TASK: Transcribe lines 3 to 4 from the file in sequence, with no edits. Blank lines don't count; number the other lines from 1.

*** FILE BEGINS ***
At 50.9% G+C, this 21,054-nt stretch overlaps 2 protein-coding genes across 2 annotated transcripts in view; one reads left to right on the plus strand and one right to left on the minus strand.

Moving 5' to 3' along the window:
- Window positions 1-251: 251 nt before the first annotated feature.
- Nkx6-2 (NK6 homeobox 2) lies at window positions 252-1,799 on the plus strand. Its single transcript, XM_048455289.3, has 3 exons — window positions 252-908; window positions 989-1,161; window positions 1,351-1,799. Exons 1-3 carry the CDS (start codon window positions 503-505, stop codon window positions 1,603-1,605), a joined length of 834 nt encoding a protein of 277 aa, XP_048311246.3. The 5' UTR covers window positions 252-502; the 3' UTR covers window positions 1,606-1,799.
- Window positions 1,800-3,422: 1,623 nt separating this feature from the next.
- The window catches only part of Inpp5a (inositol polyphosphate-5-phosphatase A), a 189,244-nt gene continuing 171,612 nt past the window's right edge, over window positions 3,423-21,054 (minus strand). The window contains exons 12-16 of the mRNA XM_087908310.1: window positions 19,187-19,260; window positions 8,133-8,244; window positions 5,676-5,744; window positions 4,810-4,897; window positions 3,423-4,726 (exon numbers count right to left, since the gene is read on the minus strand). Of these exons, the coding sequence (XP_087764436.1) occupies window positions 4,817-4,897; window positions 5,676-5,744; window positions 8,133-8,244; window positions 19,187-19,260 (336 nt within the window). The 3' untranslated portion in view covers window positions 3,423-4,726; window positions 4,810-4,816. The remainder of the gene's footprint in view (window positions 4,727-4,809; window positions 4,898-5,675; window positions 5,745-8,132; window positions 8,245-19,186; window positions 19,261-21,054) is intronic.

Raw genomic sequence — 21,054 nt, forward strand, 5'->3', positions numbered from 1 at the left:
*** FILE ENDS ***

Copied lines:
- Window positions 1-251: 251 nt before the first annotated feature.
- Nkx6-2 (NK6 homeobox 2) lies at window positions 252-1,799 on the plus strand. Its single transcript, XM_048455289.3, has 3 exons — window positions 252-908; window positions 989-1,161; window positions 1,351-1,799. Exons 1-3 carry the CDS (start codon window positions 503-505, stop codon window positions 1,603-1,605), a joined length of 834 nt encoding a protein of 277 aa, XP_048311246.3. The 5' UTR covers window positions 252-502; the 3' UTR covers window positions 1,606-1,799.